Is this an amazing bar or not?

I can’t decide.

At the new Reserve Bar Stock Exchange in London’s “Square Mile” financial district, drink prices swing up and down according to supply and demand, sending thirsty city workers on a roller-coaster ride in the hunt for the best priced bender.

With its real-time exchange screens, rapidly fluctuating prices and secondary markets, it has the feel of a trading floor, but without the nerving risk of a market tumble. The worst-case scenario — or best, if you will — occurs when drink quotes climb too rapidly, triggering a “market crash.” This means cheap booze all around: The market plunges between 35% to 40%, offering drinks well below the intraday lows.

Yes, really. The drinks’ prices behave like stocks on the local exchange, responding live to the demand in the bar. There’s even an app so you can check prices during the day and even order your drinks while you’re there, locking the prices at their current level, without having to go to rush the bar.

But that “market crash” seems to be the big draw:

When the market crashes, a loud siren is played and customers are notified on their phones as well. A market crash can lower prices all the way to their lowest prices in the evening. Be prepared because when that market crashes, everyone begin to order their drinks to take full advantage of the low prices.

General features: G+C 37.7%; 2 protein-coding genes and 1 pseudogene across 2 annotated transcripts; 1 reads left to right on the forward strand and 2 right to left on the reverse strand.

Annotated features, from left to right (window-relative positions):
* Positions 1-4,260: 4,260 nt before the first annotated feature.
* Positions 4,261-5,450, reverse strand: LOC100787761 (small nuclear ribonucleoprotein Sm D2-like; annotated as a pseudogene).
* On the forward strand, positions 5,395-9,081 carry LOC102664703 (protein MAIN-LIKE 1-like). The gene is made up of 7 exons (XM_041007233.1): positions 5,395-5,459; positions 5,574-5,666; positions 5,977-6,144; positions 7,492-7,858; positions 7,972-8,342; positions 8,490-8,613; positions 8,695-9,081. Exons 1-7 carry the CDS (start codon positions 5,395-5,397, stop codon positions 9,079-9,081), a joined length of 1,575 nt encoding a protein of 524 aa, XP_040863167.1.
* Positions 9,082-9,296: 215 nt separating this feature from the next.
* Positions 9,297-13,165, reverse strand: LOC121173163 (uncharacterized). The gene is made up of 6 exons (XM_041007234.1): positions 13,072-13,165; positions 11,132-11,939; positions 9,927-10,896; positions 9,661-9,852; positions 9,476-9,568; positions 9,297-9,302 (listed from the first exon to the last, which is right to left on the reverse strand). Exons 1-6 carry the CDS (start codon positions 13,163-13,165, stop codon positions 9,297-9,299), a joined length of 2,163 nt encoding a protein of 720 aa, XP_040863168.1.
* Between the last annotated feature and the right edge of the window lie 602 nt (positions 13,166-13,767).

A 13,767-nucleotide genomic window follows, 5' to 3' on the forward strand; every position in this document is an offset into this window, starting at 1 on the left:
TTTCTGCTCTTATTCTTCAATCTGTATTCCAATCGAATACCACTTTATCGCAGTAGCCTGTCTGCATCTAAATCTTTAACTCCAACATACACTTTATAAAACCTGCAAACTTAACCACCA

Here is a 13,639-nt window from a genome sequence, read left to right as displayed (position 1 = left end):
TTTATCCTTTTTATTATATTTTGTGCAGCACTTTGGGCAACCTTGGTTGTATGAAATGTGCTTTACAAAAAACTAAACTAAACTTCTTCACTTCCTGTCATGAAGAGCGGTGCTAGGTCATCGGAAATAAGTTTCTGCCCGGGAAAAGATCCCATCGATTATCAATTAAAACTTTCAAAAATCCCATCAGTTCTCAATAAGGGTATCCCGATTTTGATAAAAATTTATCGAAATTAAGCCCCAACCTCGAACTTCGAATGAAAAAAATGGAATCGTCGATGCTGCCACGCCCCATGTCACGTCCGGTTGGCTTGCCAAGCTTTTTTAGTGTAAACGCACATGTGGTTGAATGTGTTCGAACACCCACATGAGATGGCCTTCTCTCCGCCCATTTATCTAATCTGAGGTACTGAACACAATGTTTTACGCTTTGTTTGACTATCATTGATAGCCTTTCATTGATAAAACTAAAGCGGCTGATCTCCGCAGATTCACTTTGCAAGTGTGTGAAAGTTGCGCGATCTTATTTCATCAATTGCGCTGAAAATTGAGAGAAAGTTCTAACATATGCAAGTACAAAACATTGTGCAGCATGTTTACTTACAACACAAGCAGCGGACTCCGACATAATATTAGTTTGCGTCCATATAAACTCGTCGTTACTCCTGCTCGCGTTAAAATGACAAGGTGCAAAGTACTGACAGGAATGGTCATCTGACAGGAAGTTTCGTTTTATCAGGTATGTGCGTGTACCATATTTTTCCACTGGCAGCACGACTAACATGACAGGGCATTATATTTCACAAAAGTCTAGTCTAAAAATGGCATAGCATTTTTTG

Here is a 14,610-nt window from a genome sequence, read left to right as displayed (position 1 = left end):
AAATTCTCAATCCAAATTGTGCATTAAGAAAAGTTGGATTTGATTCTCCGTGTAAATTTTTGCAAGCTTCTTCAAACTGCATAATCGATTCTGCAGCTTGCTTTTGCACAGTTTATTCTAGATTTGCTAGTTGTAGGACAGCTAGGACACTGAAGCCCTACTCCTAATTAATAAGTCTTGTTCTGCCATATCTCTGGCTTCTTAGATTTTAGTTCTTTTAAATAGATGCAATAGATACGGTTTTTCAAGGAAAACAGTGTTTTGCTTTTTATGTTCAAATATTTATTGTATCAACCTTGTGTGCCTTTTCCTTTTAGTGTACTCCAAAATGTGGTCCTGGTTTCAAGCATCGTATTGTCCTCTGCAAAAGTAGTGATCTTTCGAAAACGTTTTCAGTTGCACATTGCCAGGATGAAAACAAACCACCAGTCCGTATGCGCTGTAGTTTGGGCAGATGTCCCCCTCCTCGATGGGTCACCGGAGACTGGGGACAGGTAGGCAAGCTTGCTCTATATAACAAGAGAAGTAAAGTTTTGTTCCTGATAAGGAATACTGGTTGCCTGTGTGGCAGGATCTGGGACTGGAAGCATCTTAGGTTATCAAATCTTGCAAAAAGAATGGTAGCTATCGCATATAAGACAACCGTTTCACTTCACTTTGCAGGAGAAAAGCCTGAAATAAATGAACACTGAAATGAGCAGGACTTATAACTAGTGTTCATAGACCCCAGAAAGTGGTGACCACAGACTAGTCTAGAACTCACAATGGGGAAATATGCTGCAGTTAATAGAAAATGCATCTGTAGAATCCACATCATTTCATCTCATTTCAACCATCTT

Looking at the prices, though, it’s going to need a great depression before any visiting Saffa can get sloshed. With a shot of Bacardi going for R91 and the Tanquary for your G&T trading at R151.50 (eina!), you’re going to have to have done well at playing the real stock market to enjoy your evening out.

As a concept, I think this would be massive fun for a night out with a group of friends. But there are certain things that might put me off:

A guy recently bought 10 shots and then went down to another table to try to sell them with a 50 pence profit. So, in that sense, there is a secondary market.

Assuming he was successful, that profit is only just going to buy him a Bailey’s. Desperation, much?

There’s also the worry that the bar is right in the middle of the financial district in the City of London and will therefore be filled with real stockbrokers. Eww.

So in answer to my own question: in terms of concept, yes; in terms of clientèle, probably not.

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